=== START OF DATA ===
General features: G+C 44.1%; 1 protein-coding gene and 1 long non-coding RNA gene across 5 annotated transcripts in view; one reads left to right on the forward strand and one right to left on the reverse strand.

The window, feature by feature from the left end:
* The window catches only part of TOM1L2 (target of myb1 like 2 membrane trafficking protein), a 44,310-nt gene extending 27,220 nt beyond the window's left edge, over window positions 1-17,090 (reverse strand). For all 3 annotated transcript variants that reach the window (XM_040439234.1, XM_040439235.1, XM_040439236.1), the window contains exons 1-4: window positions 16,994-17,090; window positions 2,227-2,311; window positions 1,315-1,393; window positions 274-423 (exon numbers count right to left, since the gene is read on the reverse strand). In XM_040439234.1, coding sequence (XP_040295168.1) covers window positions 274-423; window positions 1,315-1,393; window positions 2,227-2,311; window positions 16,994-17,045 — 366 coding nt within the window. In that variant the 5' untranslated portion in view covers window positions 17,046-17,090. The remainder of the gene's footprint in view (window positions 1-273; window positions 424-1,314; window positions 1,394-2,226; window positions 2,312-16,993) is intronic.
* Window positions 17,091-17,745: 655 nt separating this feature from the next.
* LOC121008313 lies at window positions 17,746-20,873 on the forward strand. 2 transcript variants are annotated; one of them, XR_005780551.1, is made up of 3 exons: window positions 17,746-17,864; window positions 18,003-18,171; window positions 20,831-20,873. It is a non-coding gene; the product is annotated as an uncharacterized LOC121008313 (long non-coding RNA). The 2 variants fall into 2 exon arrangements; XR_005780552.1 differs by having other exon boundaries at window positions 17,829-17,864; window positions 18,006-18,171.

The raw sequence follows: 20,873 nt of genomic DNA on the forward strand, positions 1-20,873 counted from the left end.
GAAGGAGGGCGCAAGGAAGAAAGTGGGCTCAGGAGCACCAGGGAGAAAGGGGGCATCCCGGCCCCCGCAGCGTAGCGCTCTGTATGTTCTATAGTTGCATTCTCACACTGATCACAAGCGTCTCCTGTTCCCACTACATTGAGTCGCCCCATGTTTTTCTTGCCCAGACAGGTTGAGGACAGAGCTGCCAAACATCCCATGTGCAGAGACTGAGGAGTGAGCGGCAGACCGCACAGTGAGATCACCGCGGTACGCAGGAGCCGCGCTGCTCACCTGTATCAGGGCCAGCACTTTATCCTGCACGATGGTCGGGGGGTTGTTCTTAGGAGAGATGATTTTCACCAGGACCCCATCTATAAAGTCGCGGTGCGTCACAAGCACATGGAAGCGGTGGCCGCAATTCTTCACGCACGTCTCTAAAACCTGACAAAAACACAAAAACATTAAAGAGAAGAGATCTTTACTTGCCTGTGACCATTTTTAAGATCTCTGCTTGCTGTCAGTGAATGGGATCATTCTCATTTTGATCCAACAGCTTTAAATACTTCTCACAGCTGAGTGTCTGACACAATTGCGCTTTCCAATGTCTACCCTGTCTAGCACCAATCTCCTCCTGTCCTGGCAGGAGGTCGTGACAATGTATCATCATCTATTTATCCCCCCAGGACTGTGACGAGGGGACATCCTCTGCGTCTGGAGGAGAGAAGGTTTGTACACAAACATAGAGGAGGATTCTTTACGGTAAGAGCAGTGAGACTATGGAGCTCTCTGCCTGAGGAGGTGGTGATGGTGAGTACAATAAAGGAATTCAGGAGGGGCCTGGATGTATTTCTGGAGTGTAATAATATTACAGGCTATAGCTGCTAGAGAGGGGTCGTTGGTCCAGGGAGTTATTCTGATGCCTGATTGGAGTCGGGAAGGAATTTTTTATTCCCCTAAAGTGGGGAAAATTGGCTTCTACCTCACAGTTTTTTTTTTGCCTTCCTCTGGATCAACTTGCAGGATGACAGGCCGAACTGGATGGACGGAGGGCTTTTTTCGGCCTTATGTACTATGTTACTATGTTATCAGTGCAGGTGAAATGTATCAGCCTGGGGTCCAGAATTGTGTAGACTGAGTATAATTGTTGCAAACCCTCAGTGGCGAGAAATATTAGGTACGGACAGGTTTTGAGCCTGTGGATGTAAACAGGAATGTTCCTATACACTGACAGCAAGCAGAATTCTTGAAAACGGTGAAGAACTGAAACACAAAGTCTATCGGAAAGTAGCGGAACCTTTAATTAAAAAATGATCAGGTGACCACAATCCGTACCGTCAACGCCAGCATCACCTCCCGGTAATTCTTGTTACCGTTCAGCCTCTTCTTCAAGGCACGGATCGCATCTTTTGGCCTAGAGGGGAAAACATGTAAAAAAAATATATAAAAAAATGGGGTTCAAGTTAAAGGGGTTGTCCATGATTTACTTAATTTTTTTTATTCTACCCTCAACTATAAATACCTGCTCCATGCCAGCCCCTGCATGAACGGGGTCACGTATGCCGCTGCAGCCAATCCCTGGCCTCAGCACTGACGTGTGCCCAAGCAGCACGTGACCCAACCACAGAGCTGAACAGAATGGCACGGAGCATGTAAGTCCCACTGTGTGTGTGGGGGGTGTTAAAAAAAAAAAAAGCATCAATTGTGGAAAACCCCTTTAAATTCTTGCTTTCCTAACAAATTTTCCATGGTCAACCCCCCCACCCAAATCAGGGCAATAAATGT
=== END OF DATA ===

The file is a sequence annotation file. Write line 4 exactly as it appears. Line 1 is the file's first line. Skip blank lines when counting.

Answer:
* Window positions 17,091-17,745: 655 nt separating this feature from the next.